Another week flown by—sometimes the pace is enough to make you need a dislike button. Here’s a look at the past seven days as seen through Google Search:
A 14-year-old teenager named Ahmed Mohamed found himself in the spotlight this week, with searches for his name soaring above 500K. Mohamed, who lives in Texas and is Muslim, was arrested on Monday after he brought a clock that he’d made himself to school and it was mistaken for a bomb. In the days that followed, thousands of people expressed their support for Mohamed online with the hashtag #IStandwithAhmed, and he received invitations to visit the White House, MIT, Facebook—and yes, even Google. As more and more people heard about the story, they turned to search with questions like “What did Ahmed’s clock look like?” and “What was Obama’s response to Ahmed’s clock?”
California has been battling brutal wildfires this year, as the drought has dried up fields and forests across the state. Last week’sButte Fire threatened thousands of acres and burned hundreds of homes, and it seemed like as soon as it was contained the Valley Fire in Lake County was blazing. Searchers turned to the web with questions like “How does a wildfire create its own weather?” and “Why are the wildfires getting worse?” But while firefighters worked around the clock up north to stop the inferno, southern California was breaking records for rainfall. Really. Tuesday was the second-wettest day in L.A. in September since 1877, with 50,000+ searches for [weather Los Angeles] as astonished Angelenos looked to learn more about this unfamiliar wet stuff falling from the sky.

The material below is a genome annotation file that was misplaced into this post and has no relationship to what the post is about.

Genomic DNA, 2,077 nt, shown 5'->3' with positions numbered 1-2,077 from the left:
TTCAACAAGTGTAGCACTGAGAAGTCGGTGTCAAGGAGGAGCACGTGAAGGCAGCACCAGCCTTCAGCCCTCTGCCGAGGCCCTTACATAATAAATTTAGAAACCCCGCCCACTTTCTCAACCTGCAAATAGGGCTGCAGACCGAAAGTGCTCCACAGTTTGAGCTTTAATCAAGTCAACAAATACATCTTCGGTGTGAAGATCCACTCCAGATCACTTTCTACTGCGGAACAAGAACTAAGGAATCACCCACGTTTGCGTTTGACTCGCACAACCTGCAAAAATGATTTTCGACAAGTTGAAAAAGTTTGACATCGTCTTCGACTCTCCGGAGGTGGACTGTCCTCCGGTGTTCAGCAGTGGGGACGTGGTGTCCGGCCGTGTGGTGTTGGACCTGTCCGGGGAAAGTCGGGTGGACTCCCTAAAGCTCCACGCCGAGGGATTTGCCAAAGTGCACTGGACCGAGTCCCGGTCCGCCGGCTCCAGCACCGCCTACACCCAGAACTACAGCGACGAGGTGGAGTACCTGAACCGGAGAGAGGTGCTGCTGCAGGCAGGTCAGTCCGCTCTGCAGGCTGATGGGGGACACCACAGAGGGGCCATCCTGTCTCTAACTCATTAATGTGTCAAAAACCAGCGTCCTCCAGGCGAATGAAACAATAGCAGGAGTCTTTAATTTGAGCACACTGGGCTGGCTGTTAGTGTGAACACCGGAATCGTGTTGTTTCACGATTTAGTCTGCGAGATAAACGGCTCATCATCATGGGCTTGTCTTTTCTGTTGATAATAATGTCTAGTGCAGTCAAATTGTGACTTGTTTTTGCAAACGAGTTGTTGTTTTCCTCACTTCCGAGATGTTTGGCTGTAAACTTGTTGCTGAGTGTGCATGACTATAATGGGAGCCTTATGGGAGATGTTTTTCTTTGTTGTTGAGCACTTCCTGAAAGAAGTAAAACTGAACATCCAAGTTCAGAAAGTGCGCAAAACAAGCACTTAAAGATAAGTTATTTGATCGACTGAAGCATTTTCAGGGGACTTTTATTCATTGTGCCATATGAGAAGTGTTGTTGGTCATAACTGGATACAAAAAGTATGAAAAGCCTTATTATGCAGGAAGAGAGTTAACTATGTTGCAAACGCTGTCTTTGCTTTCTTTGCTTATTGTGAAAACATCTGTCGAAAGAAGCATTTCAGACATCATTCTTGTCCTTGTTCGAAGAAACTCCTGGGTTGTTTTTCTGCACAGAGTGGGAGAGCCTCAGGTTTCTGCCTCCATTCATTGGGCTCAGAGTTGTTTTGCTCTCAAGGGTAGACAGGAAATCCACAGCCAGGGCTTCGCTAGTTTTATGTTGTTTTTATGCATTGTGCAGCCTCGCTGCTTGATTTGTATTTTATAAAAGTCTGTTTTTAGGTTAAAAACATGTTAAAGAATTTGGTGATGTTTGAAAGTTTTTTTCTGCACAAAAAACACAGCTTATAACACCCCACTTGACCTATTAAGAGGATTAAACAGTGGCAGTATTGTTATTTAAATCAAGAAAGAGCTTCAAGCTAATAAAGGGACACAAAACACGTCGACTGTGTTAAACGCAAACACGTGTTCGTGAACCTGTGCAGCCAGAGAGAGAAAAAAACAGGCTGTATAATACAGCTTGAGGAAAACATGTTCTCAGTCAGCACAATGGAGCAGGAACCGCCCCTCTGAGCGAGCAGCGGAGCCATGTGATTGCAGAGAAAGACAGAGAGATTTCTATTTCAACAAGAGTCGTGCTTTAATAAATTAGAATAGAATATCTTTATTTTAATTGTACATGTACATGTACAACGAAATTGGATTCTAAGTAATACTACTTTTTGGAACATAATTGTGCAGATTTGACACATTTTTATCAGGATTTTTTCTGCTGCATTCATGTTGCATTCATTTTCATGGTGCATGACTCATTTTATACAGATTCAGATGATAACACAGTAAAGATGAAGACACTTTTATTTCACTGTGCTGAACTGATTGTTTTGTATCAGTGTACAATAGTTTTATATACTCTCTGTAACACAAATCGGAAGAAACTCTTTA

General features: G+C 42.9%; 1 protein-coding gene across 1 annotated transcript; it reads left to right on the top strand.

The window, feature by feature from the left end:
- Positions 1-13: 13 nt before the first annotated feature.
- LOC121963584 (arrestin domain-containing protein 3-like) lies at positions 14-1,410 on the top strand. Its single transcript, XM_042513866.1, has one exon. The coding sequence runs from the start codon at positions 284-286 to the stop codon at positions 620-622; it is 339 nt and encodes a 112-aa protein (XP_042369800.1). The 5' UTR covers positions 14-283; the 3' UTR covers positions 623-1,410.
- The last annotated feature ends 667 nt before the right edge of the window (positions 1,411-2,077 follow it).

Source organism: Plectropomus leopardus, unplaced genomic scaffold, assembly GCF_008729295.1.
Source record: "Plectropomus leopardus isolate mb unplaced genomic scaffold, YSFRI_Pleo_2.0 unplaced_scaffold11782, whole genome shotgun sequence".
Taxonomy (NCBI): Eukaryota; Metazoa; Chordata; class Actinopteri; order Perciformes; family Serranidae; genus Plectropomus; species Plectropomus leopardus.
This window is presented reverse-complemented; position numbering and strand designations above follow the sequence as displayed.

Mother Nature wasn’t through with her surprises, though. Wednesday, an 8.3 magnitude earthquake struck off the coast of Chile, forcing 1 million people to evacuate—and causing 2 million searches for [Chile earthquake]. Tsunami warnings were in effect as far away as California, Japan and New Zealand. Despite some casualties and billions of dollars’ worth of damages, experts say that Chile’s investments in structural reinforcements and other earthquake preparedness prevented the disaster from being much worse.
The Republican presidential debate was the subject of more than 5 million searches this week as people looked for more about the candidates and issues. While Donald Trump was the most searched candidate both overall and in nearly every state, he had some competition from former Hewlett-Packard CEO Carly Fiorina. Fiorina drew attention for her performance in the debate, in particular her opposition to Planned Parenthood (the subject of more than 200K searches this week) and her reaction to comments Trump had made about her in the press. Taking Trump to task for past comments was a theme on Wednesday; in fact, the top searched moment of the night was when Jeb Bush asked Trump for an apology to his wife.
Posted by Emily Wood, Managing Editor.(Source: Google.com/blog)